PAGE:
Between 2005 and 2017, the number of Americans working remotely increased by an astounding 159%. Three years later, that number increased again, from 3.9 million U.S. workers to 4.7 million, according to an analysis by FlexJobs and Global Workplace Analytics.
And now, during the COVID-19 pandemic, it’s estimated that 56% of the U.S. workforce, which is made up of 157 million people, is now working remotely following stay-at-home orders in nearly every state.
Remote working is now the norm and industry experts don’t expect that to change, even after the virus calms down. A recent Gartner survey that polled 229 human resources leaders showed more than 40% of employees are likely to work outside the office for at least part of the time. Of course, employers will need to weigh the positives of the flexibility offered by remote working against the cons, like drops in productivity, constant distractions or even the creation of bad cultures.
It’s that future of remote-work life that has kept Tyler Bogart, vice president of business development at Logic Integration, motivated to help his clients, residential developers and employers understand how to best make it all work.
“It seems like more companies aren’t really struggling from the tech side so much as they are from the ‘how’ side,” Bogart said. “We need to be talking about how to have a good video conference, how are we fostering a productive mindset and how are we working from home.
“We know the tools to get there, but we need that right mindset.”
Logic Integration is a Denver-based commercial and residential audio-visual company that specializes in projects from state-of-the-art home theater systems and smart-home systems for new high-rise condo developments to business collaboration solutions and corporate meeting rooms going up across the country. Founded out of a minivan in 2003 by its CEO Shawn Hansson, the company has grown to a multi-million-dollar firm with business in nearly every state, plus some international projects.
Hansson’s Logic Integration team has been busy during this pandemic, guiding clients toward how to best work remotely. Here are some of the topics of conversation they’re having:
If connectivity has been spotty, one of the first things people should do is call their internet service provider and find out two things. One, are they receiving the fastest possible speeds, or are they stuck in a plan that caps out at a certain bandwidth? If it’s been awhile since they’ve updated their cable or internet plan, they might be surprised what’s available. And two, if they’re using a router and modem provided by the internet company, they need to find out how old those devices are. “If your wireless router is five to eight years old, it’s going to perform like a five- to eight-year-old computer,” Bogart said.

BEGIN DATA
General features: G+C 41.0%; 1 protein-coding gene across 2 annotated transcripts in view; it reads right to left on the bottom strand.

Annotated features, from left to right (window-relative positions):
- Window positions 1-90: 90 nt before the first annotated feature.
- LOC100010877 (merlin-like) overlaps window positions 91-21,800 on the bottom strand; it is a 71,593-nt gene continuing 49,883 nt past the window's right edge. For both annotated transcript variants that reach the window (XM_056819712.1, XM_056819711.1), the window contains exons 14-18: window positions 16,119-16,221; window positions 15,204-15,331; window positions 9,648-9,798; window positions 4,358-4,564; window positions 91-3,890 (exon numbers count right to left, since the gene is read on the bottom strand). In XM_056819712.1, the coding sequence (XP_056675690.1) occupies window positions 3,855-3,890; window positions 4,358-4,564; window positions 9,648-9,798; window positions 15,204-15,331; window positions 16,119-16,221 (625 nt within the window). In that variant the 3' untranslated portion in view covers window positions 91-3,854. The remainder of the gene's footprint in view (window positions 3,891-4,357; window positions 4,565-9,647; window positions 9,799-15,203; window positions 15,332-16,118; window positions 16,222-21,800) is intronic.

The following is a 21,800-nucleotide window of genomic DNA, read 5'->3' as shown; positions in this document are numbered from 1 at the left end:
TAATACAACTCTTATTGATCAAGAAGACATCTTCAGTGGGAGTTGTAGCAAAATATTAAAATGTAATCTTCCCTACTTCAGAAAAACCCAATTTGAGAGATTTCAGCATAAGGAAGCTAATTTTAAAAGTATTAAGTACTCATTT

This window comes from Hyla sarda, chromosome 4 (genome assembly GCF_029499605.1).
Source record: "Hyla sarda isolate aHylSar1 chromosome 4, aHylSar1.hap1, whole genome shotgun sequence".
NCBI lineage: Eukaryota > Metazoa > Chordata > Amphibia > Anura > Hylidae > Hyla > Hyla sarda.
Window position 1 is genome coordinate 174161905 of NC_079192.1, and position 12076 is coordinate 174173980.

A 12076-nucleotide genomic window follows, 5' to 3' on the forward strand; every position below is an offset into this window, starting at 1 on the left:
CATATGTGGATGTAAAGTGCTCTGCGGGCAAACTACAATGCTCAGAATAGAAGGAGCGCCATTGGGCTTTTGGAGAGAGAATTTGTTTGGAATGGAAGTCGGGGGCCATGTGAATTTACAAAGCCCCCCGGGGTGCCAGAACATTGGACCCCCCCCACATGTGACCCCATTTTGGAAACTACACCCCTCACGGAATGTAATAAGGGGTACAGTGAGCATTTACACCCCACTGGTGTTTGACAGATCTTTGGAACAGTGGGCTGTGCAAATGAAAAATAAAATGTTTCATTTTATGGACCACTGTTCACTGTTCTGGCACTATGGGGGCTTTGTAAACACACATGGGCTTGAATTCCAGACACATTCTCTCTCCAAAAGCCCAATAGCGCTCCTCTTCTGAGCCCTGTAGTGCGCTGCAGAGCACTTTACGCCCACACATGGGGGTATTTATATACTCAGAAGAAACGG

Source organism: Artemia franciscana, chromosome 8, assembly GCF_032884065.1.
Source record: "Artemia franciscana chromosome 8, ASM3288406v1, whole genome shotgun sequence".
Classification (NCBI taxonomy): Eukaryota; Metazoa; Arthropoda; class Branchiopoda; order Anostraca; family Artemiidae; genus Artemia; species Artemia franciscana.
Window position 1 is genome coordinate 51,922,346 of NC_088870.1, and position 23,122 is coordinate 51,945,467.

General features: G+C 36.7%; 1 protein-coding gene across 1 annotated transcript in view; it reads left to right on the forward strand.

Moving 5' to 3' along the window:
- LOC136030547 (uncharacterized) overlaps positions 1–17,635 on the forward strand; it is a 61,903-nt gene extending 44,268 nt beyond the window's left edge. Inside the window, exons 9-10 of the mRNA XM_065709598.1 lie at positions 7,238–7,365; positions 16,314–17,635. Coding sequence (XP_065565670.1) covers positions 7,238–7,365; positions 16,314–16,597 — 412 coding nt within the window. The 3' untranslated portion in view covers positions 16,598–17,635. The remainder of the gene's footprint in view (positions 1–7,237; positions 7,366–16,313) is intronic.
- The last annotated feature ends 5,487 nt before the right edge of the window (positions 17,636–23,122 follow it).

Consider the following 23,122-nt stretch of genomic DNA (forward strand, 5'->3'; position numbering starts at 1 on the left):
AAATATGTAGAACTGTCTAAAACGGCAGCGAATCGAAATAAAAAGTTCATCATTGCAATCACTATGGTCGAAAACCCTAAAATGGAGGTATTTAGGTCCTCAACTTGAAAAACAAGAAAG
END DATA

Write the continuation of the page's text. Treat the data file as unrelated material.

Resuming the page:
The look and feel of your office
Logic Integration works with real estate teams, like Denver High-Rise Living, to educate brokers on how they can best help clients who are looking for a new condo or house that provides a suitable work-from-home space. The acoustics of a room, for instance, can be a nightmare for a Zoom call. A room with too many hard surfaces can’t have its echoey acoustics improved — even with the most expensive of microphone.
The same goes for lighting. You don’t want to be sitting with a window to your back because the camera you’re using for those video calls will adjust its exposure for that window, turning you into a silhouette. “Room lighting is so important,” Bogart says. “I think future homebuyers are going to be more conscious about having a home office space and what it looks like.
Remote work etiquette
No single piece of technology is going to block out that noisy neighbor, your dog barking at the mailman or your two-year-old throwing toys across the room. That comes down to user responsibility.
There are little things you can do to ensure your tech is working for you.
Camera placement, for example, should make you look like a newscaster, Bogart said. No one wants to look up your nose during an hour-long meeting. Invest in a decent headset or headphones, like Apple AirPods if you are an Apple user, which are not only wireless, but offer great sound and microphone quality. And make sure to mute your microphone when not talking! A little tip from the Logic team: You can hold your spacebar on a Zoom meeting to temporarily unmute yourself for a quick response. It will mute again once you let go of spacebar.
Logic Integration can certainly help with video conference etiquette, but the company’s passion lies in building relationships and providing top-of-the-line tech services that help make lives easier. That could mean making sure your wireless router is strong enough to cut through all of the other wireless signals in a condo building. Or figuring out how to hard-wire your laptop into an internet connection to ensure the fastest possible speeds. It could be installing motorized blinds to improve the overall lighting in an office.
Logic Integration has experience with all major video conference platforms, from Zoom to Microsoft Teams to WebEx. Visit their site for more remote-work-life help during this pandemic.
This is sponsored content. The advertiser paid a fee to promote this article and may have influenced or authored the content.